Qlik Luminary Life Interview with Kelsey Fautsch from Deloitte

Post: Qlik Luminary Life Episode 5 – The Kelsey Fautsch Interview

Welcome back to Episode 5 of Qlik Luminary Life! This week we caught up with Kelsey Fautsch to learn more about her previous 12 years of experience at Deloitte (*spoiler alert* SHE’S AVAILABLE FOR HIRE so if you’re reading this and looking for an MVP for your team, employ her before another company does), her passion as a competitive volleyball player, and her amazing advice for women entering into the field of Data Analytics.

What company do you work for and what is your job title?

It’s interesting timing actually. This week I had my last day with Deloitte where I have spent the last 12 years. I’ve had a variety of roles at the firm but for the past 5 years, I’ve been working with a Deloitte proprietary technology platform called TrueView as a business analyst, implementation specialist, and most recently a sales engineer.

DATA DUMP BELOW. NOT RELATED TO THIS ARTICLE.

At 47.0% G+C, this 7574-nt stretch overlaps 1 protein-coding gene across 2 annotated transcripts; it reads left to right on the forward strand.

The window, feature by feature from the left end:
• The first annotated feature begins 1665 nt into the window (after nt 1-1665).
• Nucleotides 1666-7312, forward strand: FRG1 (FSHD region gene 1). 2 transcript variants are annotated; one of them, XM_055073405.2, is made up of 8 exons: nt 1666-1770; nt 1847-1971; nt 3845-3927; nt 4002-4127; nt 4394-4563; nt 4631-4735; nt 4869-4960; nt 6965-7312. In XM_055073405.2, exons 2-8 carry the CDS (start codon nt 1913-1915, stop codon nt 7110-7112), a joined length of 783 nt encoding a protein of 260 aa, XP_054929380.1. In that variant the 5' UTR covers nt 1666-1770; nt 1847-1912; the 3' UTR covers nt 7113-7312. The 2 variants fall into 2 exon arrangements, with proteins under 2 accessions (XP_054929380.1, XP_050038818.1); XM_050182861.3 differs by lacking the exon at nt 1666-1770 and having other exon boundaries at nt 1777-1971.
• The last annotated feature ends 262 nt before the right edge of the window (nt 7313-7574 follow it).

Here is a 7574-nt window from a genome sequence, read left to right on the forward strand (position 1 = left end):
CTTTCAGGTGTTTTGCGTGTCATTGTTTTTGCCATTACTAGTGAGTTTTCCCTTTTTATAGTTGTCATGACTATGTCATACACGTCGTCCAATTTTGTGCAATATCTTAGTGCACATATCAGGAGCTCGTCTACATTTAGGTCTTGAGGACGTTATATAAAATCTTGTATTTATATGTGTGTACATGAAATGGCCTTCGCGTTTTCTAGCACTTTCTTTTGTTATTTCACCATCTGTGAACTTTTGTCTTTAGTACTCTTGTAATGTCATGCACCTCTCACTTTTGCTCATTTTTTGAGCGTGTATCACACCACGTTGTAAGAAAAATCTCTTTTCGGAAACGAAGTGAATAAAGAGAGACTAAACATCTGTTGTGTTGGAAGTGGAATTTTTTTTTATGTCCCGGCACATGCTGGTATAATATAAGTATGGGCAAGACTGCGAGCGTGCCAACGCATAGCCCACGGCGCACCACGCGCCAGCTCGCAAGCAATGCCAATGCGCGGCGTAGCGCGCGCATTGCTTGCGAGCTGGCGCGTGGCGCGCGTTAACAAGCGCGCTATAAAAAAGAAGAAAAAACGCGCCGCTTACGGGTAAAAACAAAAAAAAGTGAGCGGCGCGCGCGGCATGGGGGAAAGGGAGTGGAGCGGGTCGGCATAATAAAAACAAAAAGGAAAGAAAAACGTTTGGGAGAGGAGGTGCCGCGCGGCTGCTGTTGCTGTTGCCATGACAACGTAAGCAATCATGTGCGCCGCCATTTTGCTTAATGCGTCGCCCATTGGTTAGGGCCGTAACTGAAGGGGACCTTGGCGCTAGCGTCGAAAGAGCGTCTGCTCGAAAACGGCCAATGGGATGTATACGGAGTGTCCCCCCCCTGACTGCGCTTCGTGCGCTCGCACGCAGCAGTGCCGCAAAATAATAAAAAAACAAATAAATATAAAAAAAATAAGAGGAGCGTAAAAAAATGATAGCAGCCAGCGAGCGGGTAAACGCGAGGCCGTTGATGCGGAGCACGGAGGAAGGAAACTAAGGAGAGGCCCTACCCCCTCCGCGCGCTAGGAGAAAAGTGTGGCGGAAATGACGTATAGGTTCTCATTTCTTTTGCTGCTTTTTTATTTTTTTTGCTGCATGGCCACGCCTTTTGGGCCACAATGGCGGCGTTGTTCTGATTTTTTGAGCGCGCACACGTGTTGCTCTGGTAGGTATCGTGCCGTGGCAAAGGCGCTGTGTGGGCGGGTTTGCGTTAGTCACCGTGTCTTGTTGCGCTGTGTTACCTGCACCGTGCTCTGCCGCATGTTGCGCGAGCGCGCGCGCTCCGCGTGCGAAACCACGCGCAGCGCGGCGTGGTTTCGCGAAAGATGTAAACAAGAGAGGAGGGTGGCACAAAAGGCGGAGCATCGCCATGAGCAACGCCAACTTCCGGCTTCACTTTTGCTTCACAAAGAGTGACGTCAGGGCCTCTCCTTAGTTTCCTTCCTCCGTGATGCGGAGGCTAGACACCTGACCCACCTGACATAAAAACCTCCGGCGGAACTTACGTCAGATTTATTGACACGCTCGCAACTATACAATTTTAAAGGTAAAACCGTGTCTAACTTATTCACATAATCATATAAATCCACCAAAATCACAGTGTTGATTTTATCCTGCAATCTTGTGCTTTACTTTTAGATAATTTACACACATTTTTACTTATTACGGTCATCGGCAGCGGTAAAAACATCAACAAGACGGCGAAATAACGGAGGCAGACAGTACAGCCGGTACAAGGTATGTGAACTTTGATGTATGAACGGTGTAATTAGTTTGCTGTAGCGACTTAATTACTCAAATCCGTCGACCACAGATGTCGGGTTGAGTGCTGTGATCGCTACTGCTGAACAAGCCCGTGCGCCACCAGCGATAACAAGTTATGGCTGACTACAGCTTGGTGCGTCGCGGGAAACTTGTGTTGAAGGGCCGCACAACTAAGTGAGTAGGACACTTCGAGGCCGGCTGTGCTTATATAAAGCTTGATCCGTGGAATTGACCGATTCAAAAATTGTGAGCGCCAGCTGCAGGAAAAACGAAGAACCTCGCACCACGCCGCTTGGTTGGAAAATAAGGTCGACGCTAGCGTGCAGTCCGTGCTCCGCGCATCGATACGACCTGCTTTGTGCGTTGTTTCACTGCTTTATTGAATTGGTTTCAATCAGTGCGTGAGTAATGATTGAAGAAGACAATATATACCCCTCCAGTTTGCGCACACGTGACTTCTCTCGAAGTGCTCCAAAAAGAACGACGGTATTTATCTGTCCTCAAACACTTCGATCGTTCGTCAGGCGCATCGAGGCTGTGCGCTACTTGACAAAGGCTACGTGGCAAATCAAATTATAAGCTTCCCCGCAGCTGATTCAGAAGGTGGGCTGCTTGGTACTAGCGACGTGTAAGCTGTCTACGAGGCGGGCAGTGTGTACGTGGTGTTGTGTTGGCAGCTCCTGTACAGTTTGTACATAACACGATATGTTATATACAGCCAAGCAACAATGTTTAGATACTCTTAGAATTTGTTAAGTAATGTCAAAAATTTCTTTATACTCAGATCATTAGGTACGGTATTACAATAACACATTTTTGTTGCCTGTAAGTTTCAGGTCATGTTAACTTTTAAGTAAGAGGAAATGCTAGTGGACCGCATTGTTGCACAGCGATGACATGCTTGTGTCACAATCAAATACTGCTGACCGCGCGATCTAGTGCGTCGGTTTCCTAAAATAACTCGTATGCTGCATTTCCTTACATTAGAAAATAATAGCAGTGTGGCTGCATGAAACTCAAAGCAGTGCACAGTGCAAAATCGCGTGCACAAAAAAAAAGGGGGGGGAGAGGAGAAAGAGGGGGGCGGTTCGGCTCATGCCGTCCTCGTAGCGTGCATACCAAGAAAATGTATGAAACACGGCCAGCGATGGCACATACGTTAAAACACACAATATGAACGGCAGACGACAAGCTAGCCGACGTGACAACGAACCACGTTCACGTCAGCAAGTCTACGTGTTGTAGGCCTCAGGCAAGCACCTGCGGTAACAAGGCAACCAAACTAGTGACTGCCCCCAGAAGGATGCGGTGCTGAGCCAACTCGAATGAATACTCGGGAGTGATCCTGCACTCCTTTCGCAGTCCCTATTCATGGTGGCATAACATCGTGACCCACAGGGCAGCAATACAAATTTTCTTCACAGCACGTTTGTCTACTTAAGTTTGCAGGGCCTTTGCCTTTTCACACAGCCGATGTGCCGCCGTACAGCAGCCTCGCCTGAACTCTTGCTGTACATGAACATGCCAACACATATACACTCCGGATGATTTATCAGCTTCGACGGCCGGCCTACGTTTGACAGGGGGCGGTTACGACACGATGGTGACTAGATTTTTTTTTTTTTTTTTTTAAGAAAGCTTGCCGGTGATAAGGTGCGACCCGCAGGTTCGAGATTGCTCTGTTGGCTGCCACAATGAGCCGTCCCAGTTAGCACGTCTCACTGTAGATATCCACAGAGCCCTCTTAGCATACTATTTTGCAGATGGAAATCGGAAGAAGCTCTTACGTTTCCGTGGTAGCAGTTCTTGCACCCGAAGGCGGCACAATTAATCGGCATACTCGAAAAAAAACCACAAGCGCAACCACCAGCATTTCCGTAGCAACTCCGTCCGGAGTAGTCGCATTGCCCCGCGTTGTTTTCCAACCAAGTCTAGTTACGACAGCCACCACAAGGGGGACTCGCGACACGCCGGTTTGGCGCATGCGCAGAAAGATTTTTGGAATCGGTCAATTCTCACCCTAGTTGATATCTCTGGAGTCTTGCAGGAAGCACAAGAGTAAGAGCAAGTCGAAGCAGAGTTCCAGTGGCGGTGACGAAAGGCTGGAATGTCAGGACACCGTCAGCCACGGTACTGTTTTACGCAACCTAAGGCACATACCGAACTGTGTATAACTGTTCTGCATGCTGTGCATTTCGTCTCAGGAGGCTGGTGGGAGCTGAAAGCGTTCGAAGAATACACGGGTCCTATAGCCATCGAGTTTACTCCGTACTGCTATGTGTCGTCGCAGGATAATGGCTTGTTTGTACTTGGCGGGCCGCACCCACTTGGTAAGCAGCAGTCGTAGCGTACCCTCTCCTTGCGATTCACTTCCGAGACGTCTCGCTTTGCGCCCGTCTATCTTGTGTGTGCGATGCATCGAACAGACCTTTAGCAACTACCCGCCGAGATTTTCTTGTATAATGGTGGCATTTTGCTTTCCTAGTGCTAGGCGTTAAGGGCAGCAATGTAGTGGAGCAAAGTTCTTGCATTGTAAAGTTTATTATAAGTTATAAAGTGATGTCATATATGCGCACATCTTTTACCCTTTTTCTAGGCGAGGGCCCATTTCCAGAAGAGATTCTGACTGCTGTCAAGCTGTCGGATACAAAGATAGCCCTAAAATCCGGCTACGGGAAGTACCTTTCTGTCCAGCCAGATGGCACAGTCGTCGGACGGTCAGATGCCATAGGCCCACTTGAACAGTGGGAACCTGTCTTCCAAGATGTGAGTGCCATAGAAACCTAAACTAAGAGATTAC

Why did you decide to apply to be a Qlik Luminary?

The TrueView platform I was working with uses Qlik Sense as its reporting and analytics tool. I believe this is one of the largest implementations of Qlik Sense, and definitely the largest Nprinting shop Qlik has. So it seemed like a good fit to become a Luminary to get more connected and share our experiences. What I’ve liked best about the Luminary group is that it allows early access to important information and more importantly, in my opinion, connections with key stakeholders within Qlik and other super users. I’ve found it to be a great network to learn about what others are doing and to have those valuable connections with people like me.

How has Qlik improved your work and how was it used at Deloitte?

Qlik is the reporting component for the SaaS technology platform. We sold it to companies to either use with our field services or on their own to collect information about brand consistency, customer experience, or other types of compliance. The platform had over 500,000 users and they are often excited and impressed by the amount of information and analysis they can pull from a simple Qlik dashboard.

Tell me about a challenge Qlik helped you to overcome.

When setting up our instance of Qlik, the team was critical in helping us set up the structure and various components. We had a group of developers who hadn’t worked with the technology much yet, so we relied on their team for help. We’ve also worked together on new security models and things of that nature.